This year I lead one of the key branches of SIG’s Programming committee–Policy Lunches. Our mission is to foster intimate discussion between students and public servants.
One such event we held fall quarter was titled Race & Ethnicity in American Politics: A Policy Lunch with Steve Phillips ‘86. In the spirit of understanding the impact of race on the election, we collaborated with the Black Student Union (BSU) to craft an event with diverse perspectives that ultimately enriched the conversation. Some key topics discussed included America’s shifting demographics and its effect on elections, as well as the various strategies Secretary Clinton and then-candidate Trump used to attract minority voters. Students discussed and debated these strategies with alumnus Steve Phillips, founder of Democracy in Color, a multimedia platform on race, politics, and the New American Majority.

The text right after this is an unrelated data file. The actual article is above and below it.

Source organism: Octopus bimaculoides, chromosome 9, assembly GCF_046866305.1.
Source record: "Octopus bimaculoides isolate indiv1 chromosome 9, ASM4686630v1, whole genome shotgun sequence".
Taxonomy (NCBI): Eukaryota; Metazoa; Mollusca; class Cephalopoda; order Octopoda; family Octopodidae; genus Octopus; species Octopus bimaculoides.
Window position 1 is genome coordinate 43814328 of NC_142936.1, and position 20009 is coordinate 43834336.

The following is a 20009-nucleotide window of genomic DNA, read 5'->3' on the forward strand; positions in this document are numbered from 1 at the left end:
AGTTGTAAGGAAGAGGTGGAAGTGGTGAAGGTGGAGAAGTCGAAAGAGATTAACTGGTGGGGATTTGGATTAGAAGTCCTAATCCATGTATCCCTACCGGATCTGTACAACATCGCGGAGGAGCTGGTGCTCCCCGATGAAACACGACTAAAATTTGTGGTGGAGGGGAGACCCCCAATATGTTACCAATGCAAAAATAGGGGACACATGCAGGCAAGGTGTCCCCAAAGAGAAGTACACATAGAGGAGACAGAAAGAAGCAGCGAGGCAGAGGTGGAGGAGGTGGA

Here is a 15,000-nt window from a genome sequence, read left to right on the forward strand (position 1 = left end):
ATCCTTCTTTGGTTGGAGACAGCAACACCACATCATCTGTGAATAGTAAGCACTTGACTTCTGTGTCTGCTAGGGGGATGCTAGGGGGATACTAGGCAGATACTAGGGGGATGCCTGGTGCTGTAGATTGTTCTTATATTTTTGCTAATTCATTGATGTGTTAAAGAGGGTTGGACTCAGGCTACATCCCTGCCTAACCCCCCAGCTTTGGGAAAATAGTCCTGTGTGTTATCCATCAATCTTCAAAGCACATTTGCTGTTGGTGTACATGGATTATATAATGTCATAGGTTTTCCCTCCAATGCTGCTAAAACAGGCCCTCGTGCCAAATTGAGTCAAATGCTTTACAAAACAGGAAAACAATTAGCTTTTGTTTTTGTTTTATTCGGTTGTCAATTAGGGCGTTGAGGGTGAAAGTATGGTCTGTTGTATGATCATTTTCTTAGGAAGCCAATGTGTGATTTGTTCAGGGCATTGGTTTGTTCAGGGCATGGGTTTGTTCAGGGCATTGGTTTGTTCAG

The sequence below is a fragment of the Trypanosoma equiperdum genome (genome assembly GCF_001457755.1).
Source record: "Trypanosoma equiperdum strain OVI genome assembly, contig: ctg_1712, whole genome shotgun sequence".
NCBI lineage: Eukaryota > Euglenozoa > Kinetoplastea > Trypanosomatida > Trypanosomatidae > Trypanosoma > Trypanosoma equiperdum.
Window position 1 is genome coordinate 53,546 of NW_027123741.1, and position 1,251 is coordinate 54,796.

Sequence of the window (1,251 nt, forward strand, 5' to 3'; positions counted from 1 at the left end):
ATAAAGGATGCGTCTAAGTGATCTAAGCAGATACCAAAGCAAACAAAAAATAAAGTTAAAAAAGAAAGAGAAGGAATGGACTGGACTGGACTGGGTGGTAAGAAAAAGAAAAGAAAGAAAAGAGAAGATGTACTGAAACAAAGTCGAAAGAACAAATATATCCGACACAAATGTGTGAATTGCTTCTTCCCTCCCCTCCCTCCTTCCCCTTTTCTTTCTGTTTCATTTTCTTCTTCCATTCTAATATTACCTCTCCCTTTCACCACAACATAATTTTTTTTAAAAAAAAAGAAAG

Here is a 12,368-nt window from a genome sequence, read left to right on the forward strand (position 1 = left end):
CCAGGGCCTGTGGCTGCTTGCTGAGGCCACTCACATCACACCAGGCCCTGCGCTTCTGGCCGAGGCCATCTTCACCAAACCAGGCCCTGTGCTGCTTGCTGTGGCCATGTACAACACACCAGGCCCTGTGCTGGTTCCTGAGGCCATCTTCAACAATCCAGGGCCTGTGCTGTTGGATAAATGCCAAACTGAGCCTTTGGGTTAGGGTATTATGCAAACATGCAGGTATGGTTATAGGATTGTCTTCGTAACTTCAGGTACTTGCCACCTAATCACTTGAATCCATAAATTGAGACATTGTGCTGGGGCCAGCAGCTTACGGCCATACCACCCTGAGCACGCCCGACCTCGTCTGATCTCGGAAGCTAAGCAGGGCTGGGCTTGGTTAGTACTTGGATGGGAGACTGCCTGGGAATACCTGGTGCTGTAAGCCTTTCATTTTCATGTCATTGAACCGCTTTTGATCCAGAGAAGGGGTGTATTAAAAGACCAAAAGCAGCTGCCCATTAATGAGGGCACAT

The conversation quickly became more complex. Students discussed critical ideas such as white privilege, the role of non-minorities acting as allies in the fight for racial equality, and what it means to be a leader in the age of Trump. Through this Policy Lunch, SIG and BSU were able to facilitate a normally difficult conversation. This is the essence of Policy Lunches. Our events throughout the year, from a conversation with Egyptian comedian and writer Bassem Youssef, to lunch with Beth Van Schaack, former Deputy to the Ambassador-at-Large for War Crimes Issues at the State Department, we have opened critical spaces for dialogue. I firmly believe we can only embark upon change, legislative or otherwise, when we sit down and actually listen to each other. Through SIG, we can open the door to dialogue–the first step in policy change.
–Samuel Feineh, ‘19